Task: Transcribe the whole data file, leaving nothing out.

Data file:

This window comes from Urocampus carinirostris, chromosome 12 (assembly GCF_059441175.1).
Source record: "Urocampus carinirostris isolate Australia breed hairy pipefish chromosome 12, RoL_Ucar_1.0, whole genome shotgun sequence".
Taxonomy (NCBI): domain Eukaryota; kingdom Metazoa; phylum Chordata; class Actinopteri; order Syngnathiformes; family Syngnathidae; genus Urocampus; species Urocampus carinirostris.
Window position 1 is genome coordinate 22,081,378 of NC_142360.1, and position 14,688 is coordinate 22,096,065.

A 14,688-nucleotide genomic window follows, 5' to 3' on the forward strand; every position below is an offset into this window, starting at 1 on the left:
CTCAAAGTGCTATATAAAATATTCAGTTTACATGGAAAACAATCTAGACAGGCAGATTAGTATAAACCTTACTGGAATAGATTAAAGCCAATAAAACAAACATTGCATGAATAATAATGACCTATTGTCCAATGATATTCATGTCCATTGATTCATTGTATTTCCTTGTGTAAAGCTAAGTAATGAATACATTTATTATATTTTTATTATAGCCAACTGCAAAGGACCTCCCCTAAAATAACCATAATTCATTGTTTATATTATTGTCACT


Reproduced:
This window comes from Urocampus carinirostris, chromosome 12 (assembly GCF_059441175.1).
Source record: "Urocampus carinirostris isolate Australia breed hairy pipefish chromosome 12, RoL_Ucar_1.0, whole genome shotgun sequence".
Taxonomy (NCBI): domain Eukaryota; kingdom Metazoa; phylum Chordata; class Actinopteri; order Syngnathiformes; family Syngnathidae; genus Urocampus; species Urocampus carinirostris.
Window position 1 is genome coordinate 22,081,378 of NC_142360.1, and position 14,688 is coordinate 22,096,065.

A 14,688-nucleotide genomic window follows, 5' to 3' on the forward strand; every position below is an offset into this window, starting at 1 on the left:
CTCAAAGTGCTATATAAAATATTCAGTTTACATGGAAAACAATCTAGACAGGCAGATTAGTATAAACCTTACTGGAATAGATTAAAGCCAATAAAACAAACATTGCATGAATAATAATGACCTATTGTCCAATGATATTCATGTCCATTGATTCATTGTATTTCCTTGTGTAAAGCTAAGTAATGAATACATTTATTATATTTTTATTATAGCCAACTGCAAAGGACCTCCCCTAAAATAACCATAATTCATTGTTTATATTATTGTCACT